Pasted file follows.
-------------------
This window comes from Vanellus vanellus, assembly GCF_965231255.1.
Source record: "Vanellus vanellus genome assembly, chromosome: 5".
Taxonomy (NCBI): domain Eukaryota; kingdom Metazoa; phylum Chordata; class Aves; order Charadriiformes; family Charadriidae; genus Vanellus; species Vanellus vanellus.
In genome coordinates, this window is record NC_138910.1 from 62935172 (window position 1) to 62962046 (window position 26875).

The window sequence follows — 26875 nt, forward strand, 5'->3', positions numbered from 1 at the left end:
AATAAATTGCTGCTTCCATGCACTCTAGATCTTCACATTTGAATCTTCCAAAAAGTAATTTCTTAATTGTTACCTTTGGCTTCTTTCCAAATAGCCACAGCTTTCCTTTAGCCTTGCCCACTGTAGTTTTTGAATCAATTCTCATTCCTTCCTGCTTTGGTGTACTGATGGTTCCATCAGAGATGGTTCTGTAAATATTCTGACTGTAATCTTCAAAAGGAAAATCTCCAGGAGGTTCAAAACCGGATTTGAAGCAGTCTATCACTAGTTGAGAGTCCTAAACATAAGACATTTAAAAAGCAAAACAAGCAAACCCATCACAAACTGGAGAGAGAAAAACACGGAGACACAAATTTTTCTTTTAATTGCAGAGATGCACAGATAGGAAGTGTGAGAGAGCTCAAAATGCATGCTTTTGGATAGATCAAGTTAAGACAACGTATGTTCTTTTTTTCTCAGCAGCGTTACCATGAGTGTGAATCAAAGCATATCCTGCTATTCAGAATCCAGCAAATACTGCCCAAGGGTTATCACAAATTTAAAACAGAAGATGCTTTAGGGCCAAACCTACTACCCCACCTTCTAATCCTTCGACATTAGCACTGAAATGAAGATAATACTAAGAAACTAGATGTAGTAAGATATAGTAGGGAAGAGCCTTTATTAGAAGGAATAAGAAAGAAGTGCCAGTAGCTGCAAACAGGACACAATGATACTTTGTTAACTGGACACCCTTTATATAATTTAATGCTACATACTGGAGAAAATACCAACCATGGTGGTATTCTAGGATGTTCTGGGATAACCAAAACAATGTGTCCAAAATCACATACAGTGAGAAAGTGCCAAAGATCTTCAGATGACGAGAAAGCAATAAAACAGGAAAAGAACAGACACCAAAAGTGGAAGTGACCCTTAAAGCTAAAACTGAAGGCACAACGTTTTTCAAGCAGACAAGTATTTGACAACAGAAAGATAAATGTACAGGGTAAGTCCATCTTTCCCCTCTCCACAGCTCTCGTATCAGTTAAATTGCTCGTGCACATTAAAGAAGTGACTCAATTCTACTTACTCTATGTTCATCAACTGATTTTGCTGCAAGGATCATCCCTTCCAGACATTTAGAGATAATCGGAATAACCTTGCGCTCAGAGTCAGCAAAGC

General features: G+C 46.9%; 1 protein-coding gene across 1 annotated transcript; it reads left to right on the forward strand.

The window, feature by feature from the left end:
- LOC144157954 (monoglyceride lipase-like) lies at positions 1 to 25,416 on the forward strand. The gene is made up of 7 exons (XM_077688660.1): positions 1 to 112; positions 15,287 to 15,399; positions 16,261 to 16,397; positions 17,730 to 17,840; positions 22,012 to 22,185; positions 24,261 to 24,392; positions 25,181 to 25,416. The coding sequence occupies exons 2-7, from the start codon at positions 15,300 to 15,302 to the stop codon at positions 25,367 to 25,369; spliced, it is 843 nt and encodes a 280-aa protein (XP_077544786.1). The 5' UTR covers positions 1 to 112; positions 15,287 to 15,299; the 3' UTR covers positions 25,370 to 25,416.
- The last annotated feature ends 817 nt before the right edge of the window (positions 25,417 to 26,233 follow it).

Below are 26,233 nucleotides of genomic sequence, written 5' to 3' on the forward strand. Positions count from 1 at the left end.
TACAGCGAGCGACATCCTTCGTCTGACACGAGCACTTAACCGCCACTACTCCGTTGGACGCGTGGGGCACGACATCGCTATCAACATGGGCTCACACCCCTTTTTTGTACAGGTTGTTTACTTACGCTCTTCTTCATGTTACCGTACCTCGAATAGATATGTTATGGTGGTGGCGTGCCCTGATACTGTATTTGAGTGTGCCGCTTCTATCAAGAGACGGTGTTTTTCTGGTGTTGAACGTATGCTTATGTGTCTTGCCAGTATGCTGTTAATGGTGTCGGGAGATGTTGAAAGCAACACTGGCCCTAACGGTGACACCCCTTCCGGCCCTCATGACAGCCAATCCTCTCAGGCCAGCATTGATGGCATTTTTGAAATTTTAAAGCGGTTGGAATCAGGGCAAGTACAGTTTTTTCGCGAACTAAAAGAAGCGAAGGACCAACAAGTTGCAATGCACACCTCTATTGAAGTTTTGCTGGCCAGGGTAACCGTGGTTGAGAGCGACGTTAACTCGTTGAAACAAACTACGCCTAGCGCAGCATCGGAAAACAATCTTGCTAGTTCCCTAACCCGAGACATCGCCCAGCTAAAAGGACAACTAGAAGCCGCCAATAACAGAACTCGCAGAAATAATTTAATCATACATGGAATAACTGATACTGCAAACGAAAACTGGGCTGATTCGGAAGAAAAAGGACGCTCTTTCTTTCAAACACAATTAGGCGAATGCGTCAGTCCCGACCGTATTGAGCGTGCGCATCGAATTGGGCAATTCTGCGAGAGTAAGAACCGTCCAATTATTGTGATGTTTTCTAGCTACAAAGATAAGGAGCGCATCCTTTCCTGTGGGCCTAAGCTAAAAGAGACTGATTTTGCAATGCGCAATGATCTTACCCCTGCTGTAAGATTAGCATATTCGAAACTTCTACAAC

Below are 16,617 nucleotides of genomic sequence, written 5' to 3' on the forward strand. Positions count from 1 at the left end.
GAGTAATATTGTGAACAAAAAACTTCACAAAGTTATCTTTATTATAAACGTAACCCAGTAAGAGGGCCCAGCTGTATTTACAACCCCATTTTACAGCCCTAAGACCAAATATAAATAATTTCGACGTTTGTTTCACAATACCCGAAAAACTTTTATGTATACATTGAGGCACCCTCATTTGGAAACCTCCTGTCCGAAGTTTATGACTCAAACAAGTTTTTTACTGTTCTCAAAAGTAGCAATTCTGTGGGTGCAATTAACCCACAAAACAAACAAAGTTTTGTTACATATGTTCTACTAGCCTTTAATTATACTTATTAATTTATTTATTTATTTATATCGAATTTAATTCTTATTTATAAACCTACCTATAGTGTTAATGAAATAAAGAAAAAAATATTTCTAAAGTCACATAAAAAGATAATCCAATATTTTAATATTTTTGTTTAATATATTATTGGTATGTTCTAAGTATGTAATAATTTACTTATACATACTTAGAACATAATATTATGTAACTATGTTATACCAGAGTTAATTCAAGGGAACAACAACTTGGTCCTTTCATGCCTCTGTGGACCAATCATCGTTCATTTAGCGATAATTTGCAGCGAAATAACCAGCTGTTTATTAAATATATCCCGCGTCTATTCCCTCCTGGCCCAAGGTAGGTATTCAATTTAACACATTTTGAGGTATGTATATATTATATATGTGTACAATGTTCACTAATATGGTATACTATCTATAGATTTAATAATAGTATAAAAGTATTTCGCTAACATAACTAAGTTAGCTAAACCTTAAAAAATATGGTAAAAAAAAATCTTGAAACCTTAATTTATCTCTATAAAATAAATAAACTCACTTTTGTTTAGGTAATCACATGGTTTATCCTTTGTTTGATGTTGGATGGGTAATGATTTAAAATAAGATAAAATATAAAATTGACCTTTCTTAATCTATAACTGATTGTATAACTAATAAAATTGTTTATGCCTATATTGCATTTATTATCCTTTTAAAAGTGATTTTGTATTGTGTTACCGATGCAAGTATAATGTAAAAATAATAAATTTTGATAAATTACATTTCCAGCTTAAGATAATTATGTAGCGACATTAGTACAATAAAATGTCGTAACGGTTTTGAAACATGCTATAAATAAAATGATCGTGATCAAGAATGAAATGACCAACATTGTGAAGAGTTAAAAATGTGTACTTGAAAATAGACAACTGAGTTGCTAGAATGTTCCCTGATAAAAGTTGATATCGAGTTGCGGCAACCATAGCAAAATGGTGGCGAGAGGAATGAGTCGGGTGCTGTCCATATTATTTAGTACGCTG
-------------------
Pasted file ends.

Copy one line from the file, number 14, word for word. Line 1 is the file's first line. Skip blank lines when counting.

GAGTAATATTGTGAACAAAAAACTTCACAAAGTTATCTTTATTATAAACGTAACCCAGTAAGAGGGCCCAGCTGTATTTACAACCCCATTTTACAGCCCTAAGACCAAATATAAATAATTTCGACGTTTGTTTCACAATACCCGAAAAACTTTTATGTATACATTGAGGCACCCTCATTTGGAAACCTCCTGTCCGAAGTTTATGACTCAAACAAGTTTTTTACTGTTCTCAAAAGTAGCAATTCTGTGGGTGCAATTAACCCACAAAACAAACAAAGTTTTGTTACATATGTTCTACTAGCCTTTAATTATACTTATTAATTTATTTATTTATTTATATCGAATTTAATTCTTATTTATAAACCTACCTATAGTGTTAATGAAATAAAGAAAAAAATATTTCTAAAGTCACATAAAAAGATAATCCAATATTTTAATATTTTTGTTTAATATATTATTGGTATGTTCTAAGTATGTAATAATTTACTTATACATACTTAGAACATAATATTATGTAACTATGTTATACCAGAGTTAATTCAAGGGAACAACAACTTGGTCCTTTCATGCCTCTGTGGACCAATCATCGTTCATTTAGCGATAATTTGCAGCGAAATAACCAGCTGTTTATTAAATATATCCCGCGTCTATTCCCTCCTGGCCCAAGGTAGGTATTCAATTTAACACATTTTGAGGTATGTATATATTATATATGTGTACAATGTTCACTAATATGGTATACTATCTATAGATTTAATAATAGTATAAAAGTATTTCGCTAACATAACTAAGTTAGCTAAACCTTAAAAAATATGGTAAAAAAAAATCTTGAAACCTTAATTTATCTCTATAAAATAAATAAACTCACTTTTGTTTAGGTAATCACATGGTTTATCCTTTGTTTGATGTTGGATGGGTAATGATTTAAAATAAGATAAAATATAAAATTGACCTTTCTTAATCTATAACTGATTGTATAACTAATAAAATTGTTTATGCCTATATTGCATTTATTATCCTTTTAAAAGTGATTTTGTATTGTGTTACCGATGCAAGTATAATGTAAAAATAATAAATTTTGATAAATTACATTTCCAGCTTAAGATAATTATGTAGCGACATTAGTACAATAAAATGTCGTAACGGTTTTGAAACATGCTATAAATAAAATGATCGTGATCAAGAATGAAATGACCAACATTGTGAAGAGTTAAAAATGTGTACTTGAAAATAGACAACTGAGTTGCTAGAATGTTCCCTGATAAAAGTTGATATCGAGTTGCGGCAACCATAGCAAAATGGTGGCGAGAGGAATGAGTCGGGTGCTGTCCATATTATTTAGTACGCTG